For those who are 24x7 caregivers day in and day out- you are my hero and angels. I have no idea how you do it and keep yourself sane and healthy. I imagine it’s a labor of love but it’s got to be bone weary exhausting. I’d love to know how you do it and any tips or suggestions you’d like to share.
I hope you find this useful or thought provoking, I’d love to hear from you. Click like, share, comment, or email me.
If you are interested in coaching from me, I’d be honored to embark on that journey together with you. Check out my website to contact me. If you want more life, change, loss, or business tips register for my newsletter.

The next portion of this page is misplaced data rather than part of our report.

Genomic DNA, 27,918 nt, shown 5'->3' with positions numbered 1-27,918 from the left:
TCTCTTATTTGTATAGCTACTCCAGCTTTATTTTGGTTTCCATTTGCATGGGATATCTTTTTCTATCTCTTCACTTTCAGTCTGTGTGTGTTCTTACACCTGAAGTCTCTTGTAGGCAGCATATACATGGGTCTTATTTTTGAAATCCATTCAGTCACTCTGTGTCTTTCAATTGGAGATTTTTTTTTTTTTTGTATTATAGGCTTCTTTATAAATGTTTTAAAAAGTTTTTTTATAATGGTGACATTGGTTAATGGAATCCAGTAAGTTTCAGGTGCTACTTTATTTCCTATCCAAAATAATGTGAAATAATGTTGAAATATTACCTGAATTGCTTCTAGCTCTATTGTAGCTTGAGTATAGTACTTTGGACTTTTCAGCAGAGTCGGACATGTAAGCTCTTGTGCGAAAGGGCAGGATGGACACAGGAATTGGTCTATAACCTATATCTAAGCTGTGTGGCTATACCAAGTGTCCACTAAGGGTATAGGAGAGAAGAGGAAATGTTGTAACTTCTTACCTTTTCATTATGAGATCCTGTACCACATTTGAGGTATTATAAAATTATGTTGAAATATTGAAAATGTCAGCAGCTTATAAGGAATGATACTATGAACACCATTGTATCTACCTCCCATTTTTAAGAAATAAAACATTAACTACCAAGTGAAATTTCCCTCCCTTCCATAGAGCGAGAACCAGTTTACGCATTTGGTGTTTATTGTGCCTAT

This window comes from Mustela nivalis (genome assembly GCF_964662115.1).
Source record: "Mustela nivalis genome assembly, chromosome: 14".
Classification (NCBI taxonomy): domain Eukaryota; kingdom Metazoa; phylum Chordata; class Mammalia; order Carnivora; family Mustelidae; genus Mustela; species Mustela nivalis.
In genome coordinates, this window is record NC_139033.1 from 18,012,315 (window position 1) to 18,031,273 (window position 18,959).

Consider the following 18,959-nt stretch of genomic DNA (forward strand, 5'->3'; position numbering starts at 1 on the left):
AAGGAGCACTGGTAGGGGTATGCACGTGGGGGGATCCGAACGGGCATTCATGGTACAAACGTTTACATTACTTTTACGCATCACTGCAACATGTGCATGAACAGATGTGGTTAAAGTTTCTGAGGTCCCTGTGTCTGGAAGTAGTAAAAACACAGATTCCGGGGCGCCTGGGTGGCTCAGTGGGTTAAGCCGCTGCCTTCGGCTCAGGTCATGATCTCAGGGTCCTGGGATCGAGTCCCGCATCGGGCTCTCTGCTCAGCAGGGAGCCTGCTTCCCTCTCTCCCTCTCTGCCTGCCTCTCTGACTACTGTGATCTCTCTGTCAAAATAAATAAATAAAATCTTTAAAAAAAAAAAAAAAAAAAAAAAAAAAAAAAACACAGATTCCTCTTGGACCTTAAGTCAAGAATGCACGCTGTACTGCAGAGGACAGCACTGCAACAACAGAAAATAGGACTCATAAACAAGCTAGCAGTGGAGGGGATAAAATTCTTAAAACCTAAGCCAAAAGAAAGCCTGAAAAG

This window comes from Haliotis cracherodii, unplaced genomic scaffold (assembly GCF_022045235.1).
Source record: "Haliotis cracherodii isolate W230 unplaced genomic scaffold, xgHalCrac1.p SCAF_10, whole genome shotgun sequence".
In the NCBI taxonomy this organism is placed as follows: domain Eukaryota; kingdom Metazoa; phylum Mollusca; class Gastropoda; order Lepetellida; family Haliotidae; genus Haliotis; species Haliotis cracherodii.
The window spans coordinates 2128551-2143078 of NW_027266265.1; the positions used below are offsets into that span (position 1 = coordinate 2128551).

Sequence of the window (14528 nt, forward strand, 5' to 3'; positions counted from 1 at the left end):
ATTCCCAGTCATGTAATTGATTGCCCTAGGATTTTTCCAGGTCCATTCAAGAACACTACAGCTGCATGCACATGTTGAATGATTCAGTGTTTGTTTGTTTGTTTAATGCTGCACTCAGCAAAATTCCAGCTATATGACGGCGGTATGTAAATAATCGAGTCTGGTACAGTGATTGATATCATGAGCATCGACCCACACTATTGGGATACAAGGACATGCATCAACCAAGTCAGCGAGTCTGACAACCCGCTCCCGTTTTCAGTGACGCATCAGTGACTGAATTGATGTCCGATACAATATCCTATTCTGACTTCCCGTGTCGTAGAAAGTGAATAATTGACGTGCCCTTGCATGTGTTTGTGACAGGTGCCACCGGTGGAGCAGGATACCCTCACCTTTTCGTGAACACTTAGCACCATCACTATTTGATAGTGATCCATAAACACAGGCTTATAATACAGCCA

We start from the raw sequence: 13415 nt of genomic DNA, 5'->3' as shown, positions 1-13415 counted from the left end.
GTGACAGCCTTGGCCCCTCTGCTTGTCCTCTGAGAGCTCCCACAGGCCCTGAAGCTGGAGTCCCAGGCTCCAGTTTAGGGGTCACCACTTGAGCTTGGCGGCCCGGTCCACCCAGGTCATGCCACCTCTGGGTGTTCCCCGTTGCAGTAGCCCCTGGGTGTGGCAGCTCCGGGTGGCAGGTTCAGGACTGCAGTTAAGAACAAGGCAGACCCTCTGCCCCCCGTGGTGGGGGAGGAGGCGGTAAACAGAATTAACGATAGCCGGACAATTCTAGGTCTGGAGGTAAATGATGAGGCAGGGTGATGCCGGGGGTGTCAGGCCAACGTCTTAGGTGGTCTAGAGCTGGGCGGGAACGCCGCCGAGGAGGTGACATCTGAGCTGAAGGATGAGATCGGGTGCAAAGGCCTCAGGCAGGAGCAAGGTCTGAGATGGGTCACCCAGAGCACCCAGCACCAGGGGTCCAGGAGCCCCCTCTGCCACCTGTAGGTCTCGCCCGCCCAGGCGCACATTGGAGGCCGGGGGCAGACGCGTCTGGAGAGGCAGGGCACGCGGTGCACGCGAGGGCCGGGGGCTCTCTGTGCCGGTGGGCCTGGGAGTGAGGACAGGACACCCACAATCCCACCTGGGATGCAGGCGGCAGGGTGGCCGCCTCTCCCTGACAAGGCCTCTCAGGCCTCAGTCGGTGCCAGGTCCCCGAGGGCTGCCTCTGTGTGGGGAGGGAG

PS. For those that wonder what the worst month ever was. The month after my first husband, Kris, was killed in a motorcycle accident. In my 40's, I was widowed to raise two angry teenage boys. THAT was the worst time ever. I can see how it prepared me for this journey and gave me inner strength.
Wishing you Peace & Blessings,
Bold Fulfilled Business & Life Coach – Transition and Loss Specialty